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Re: UAVs, Drones, Remote Surveillance Tech

Postby gauravjkale » 24 Jun 2009 12:54

http://en.rian.ru/mlitary_news/20090622/155314762.html

I always thought russia developed its own technology.

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Re: UAVs, Drones, Remote Surveillance Tech

Postby vasu_ray » 27 Jun 2009 22:00

when will we be able to deploy our own Predator style UAVs? Can Rustom fill that role? its like yesterday that the Indian military should have targeted the terrorists in POK and elsewhere, not just put them under surveillance

with the AWACS cover, the UAVs can be monitored to see if they are being targeted by the enemy

can the Erieye AEW that TSP got block the data link tethering the UAV?

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Re: UAVs, Drones, Remote Surveillance Tech

Postby anmol » 28 Jun 2009 15:16

Video of a tailsitter VTOL UAV with 500 mile range.

This small unmanned aerial vehicle (UAV) takes off like a helicopter but flies like an airplane. The vehicle, named V-Bat, can fly at over 100 mph for more than five hours. Stephen Morris, the president of the company that designed the prototype, explains how it works.

------------------------------------------------------------------
Another very old tailsitter from SNECMA :-

The Coleopter – a revolutionary experimental aircraft

During 1958 the West German government caused some disappointment to the British and French aircraft industries by failing to order British or French interceptors for the re-established German Air Force. Instead they ordered the American Lockheed F-104 Starfighter. Even so it was well known beforehand that whatever aircraft were ordered would be regarded as interim equipment, against the day when a very high-speed vertical take-off aircraft became available - if ever. Vertical take-off implies virtually indestructible air bases, because any piece of road or any field would serve for take-off. A fast climb to height is required since West Germany could expect only the shortest warning of an attack from the east.

A step towards this ideal interceptor seems to have been taken. It has just been reported that the Ministry of Defence in Bonn has awarded "a secret development contract to a French firm for a new type of vertical take-off fighter" - the coleopter.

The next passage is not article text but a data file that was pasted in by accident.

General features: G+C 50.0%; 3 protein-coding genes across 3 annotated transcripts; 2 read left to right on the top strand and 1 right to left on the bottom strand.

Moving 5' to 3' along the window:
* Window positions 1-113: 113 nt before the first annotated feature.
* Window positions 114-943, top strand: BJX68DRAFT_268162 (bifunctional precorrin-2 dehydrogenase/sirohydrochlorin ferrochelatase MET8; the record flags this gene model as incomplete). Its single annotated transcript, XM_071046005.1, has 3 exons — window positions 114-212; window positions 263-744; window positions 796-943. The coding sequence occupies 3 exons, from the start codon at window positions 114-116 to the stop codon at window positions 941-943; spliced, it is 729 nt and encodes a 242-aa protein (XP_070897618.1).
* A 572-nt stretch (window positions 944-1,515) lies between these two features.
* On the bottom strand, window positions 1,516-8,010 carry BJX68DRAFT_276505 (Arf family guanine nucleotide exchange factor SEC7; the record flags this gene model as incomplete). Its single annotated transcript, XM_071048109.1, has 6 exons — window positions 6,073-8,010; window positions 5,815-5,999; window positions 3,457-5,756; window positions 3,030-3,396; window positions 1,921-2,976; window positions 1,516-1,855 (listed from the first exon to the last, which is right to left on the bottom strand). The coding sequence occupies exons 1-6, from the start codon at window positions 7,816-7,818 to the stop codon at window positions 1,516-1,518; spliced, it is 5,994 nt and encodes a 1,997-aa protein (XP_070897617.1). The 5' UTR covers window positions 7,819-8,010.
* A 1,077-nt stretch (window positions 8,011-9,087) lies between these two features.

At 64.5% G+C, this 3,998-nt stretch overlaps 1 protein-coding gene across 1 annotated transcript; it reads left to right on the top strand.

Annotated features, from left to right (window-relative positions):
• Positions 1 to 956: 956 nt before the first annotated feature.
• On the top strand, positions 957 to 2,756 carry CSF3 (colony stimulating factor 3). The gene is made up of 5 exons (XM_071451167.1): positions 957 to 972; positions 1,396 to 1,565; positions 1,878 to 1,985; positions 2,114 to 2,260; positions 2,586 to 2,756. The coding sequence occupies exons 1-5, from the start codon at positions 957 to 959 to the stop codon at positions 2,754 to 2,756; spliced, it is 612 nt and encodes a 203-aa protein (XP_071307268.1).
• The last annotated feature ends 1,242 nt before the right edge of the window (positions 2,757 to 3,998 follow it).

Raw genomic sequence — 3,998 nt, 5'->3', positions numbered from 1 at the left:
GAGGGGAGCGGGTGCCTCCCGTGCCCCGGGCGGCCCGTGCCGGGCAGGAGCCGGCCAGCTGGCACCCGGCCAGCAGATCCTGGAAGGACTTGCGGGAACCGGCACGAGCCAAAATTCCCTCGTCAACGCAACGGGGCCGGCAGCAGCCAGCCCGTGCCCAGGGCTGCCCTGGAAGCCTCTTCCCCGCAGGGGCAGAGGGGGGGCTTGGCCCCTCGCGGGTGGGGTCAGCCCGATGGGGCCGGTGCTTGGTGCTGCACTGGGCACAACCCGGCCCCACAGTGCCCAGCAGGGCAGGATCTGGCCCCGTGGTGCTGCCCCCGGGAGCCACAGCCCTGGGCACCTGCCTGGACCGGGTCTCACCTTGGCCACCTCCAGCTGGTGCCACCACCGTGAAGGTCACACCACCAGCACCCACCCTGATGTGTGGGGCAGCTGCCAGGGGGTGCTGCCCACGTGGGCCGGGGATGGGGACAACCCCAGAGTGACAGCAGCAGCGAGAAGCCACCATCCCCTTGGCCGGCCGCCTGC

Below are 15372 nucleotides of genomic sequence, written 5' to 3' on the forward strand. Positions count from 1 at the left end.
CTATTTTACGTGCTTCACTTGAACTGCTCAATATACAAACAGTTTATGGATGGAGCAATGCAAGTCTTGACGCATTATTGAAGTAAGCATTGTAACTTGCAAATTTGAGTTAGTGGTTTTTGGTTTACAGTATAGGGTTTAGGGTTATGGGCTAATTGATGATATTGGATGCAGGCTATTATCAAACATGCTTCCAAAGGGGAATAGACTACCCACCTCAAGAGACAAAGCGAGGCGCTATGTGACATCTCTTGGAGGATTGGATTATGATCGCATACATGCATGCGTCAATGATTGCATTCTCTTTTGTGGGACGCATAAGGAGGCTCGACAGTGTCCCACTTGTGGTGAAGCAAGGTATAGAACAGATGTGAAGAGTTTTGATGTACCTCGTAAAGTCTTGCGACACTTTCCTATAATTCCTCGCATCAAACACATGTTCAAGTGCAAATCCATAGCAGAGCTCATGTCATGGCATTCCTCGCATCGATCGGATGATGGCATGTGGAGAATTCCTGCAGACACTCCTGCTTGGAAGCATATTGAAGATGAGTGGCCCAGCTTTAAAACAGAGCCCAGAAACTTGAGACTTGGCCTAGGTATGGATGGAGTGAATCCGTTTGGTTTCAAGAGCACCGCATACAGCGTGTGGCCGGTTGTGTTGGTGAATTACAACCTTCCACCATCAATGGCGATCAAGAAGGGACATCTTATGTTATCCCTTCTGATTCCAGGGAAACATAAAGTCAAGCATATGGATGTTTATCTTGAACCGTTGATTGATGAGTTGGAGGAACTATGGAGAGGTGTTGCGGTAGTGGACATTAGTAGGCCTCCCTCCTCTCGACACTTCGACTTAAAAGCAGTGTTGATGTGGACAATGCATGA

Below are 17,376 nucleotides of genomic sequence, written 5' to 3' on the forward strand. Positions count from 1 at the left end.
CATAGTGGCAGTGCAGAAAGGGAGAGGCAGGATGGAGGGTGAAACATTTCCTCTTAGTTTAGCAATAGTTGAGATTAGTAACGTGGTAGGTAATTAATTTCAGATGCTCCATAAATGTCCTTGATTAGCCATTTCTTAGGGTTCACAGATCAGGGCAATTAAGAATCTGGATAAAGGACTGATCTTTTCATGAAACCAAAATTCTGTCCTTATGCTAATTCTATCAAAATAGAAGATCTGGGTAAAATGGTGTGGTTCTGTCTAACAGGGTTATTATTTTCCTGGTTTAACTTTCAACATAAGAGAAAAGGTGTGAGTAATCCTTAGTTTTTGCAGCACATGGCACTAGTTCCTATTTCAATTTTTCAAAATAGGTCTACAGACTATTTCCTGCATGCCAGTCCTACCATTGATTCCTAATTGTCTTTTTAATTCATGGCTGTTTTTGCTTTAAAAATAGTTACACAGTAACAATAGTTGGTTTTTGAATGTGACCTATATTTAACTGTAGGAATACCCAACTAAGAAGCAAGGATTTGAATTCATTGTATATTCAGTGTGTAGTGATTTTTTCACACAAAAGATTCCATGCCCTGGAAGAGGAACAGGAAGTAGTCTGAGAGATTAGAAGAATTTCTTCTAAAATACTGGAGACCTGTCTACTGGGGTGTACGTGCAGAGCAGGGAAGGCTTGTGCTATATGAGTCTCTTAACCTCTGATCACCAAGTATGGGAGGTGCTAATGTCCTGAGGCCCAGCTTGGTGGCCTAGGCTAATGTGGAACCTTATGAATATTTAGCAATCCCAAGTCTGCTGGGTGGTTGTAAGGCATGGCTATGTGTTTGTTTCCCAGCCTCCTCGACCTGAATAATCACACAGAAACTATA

Work on this very interesting project has been going on in France for the past six years. The "firm" concerned is the Société National d'Etude et de Construction de Moteurs d'Aviation (SNECMA), working in conjunction with Nord-Aviation, both organisations being integrated parts of the nationalised French aircraft industry. The aircraft should make its first flight this spring.

Basically, the Coléoptère is a jet engine, adapted to run in a vertical position while sitting on its tail, with a small cockpit on the top. Several aircraft of roughly this form have been flying for some time in the United States, but the Coléoptère is unique in that it has an annular wing; the aircraft stands inside it like a salt cellar inside a napkin ring. What is stopping the Coléoptère becoming a successful vertical take-off aircraft? The first difficulty has been to develop a precise and reliable method of balancing the aircraft on the column of air from its jet pipe during take-off and landing and, more particularly, during manoeuvres out of the vertical.

SNECMA had already had experience of directional control of high-speed airflow by mechanical means - that is, metal spoilers inserted into the jet efflux. This method inevitably generated a delay of several seconds before an alteration of the controls by the pilot could be fully effective on the aircraft. This delay is unacceptable when the aircraft's stability depends entirely on the airflow from the engines. SNECMA therefore devised a directional nozzle unit consisting of a number of auxiliary jets of low output, bled from the engine compressor and sited round the outlet of the main jet. These deflect the main jet in order to steer the machine.

Another control difficulty was that of overcoming the torque imparted to a vertical engine by its own rotating compressor and turbine wheels.

The engine produced by SNECMA engineers to overcome these problems was a straightforward turbojet in their "Atar" series, and in the logical French way it became known as the Atar Volant or C.400 P1. It was encased in a simple fairing which contained fuel and remote-control equipment. As the complete unit weighed 5600 pounds and the engine could produce a thrust of 6200 pounds, vertical lift was obviously feasible.

A sensitive pilot can control the height of a unit such as this by careful operation of the throttle, so that the thrust of the jet balances its weight, but it would take a superman to control pitching and rolling forces at the same time; automatic stabilisation has therefore to be introduced. This consists of a system of gyroscopes and gyrometers which sense the aircraft's movements and operate the jet steering system, the directional nozzle unit which counteracts tilting, and auxiliary air jets which compensate for any tendency to rotate.

I was privileged to inspect the test rig in October 1956, but even that experience was no preparation for the fantastic impression created by the second Atar Volant (the C.400 P.2), which stole the show at the international air display at Le Bourget in June 1957. At that time the P.2 surmounted by Auguste Morel, the test pilot, rose in a cloud of dust, stalked across the main runway, tilted about 20 degrees, danced back and forth, spun rapidly on its vertical axis, shot up to about 500 feet and then withdrew, leaving a sophisticated audience gasping. On the face of it the aircraft seemed distinctly unsafe but, of course, the very fact that these manoeuvres were even possible, and in rapid succession, was a considerable achievement.